I assume you mean encryption when you say "encoding".
This model of attack is known as the known-plaintext attack. It is a situation where an attacker has samples of both the encrypted ciphertext and the corresponding plaintext. All commonly used encryption schemes thought to be secure are resistant against this form of attack (resistant meaning there is no better method than a naive bruteforce attack on the key).
In fact, most modern symmetric ciphers are secure against a much stronger model of attack, the chosen-plaintext attack where an attacker has the ability to encrypt arbitrary amounts of plaintext data and obtain the corresponding ciphertext.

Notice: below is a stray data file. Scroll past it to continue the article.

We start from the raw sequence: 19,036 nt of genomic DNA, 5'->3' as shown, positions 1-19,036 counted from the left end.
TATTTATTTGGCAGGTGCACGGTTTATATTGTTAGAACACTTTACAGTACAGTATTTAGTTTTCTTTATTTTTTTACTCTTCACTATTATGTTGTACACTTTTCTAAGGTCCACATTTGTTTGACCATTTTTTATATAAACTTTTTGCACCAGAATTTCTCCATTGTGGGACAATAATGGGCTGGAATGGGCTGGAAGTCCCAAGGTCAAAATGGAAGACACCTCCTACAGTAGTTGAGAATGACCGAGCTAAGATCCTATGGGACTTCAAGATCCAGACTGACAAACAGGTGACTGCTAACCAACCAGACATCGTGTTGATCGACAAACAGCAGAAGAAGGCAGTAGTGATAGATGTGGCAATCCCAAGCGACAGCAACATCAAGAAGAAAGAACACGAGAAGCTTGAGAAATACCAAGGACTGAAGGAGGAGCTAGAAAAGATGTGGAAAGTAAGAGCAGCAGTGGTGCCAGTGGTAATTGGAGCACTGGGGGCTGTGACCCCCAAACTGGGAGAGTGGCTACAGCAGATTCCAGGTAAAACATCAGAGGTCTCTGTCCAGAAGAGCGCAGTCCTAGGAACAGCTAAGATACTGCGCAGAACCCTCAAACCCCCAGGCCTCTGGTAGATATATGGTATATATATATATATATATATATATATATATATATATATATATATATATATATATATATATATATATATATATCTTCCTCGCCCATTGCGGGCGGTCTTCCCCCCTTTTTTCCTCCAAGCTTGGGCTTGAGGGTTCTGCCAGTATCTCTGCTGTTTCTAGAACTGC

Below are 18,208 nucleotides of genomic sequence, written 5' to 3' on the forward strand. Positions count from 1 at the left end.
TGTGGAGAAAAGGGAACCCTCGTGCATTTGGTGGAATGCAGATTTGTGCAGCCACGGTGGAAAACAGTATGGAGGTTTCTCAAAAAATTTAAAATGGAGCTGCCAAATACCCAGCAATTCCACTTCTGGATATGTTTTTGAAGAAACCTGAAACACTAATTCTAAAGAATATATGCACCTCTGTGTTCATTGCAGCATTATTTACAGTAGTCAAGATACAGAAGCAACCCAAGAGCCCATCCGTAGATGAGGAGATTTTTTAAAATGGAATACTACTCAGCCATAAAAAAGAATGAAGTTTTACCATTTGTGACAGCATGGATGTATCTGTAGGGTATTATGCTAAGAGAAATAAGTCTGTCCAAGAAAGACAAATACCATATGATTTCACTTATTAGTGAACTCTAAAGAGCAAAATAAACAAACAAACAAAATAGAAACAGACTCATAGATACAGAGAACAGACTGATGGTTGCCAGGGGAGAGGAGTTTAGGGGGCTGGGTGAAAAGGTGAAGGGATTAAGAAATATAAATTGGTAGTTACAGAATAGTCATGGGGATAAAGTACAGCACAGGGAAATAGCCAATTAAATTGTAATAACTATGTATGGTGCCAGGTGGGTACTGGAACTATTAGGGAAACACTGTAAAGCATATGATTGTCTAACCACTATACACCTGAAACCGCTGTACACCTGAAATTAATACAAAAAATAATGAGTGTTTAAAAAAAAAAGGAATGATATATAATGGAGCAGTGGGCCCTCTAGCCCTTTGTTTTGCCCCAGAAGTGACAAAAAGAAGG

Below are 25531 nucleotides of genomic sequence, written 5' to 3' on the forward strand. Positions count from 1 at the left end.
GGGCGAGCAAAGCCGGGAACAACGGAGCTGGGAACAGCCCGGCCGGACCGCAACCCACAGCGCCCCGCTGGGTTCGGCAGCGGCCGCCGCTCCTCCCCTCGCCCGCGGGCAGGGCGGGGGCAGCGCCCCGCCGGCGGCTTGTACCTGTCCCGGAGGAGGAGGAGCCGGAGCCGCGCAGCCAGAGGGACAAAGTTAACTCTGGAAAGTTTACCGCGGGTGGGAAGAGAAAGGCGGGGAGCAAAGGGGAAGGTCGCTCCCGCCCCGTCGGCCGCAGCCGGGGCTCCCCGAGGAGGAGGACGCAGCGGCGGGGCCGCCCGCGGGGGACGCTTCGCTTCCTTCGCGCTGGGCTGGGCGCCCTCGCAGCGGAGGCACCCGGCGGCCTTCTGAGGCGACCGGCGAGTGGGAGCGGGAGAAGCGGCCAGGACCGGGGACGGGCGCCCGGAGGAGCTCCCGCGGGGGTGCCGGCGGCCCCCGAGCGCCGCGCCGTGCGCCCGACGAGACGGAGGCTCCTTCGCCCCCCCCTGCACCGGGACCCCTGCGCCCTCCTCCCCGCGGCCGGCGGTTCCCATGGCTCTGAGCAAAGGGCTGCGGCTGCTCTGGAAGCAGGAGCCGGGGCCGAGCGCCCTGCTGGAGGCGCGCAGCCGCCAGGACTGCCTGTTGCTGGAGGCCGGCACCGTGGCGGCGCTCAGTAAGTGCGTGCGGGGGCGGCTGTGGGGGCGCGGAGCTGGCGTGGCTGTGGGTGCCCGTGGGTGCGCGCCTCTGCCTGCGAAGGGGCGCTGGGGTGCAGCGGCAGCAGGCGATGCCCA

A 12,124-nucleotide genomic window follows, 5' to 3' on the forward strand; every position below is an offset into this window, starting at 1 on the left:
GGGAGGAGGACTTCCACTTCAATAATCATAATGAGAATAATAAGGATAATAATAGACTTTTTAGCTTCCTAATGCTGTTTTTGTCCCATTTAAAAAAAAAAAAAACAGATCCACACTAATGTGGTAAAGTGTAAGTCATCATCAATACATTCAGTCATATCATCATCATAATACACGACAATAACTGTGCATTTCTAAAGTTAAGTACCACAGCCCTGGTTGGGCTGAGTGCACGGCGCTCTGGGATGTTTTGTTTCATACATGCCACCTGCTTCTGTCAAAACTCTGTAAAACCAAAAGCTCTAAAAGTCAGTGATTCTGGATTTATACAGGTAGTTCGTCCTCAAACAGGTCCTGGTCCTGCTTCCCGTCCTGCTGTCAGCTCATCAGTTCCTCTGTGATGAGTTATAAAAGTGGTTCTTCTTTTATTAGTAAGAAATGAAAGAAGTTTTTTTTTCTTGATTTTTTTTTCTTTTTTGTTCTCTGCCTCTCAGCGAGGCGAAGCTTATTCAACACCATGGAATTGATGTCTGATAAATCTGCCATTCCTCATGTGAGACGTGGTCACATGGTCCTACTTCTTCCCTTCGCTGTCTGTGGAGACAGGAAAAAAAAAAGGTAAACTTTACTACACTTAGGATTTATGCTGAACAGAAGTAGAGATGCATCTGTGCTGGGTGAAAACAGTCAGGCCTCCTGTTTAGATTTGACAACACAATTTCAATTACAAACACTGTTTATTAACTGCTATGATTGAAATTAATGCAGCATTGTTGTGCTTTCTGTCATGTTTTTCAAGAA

So the answer to this is no, you are very wrong, at least when referring to encryption schemes that you should be using in real world situations.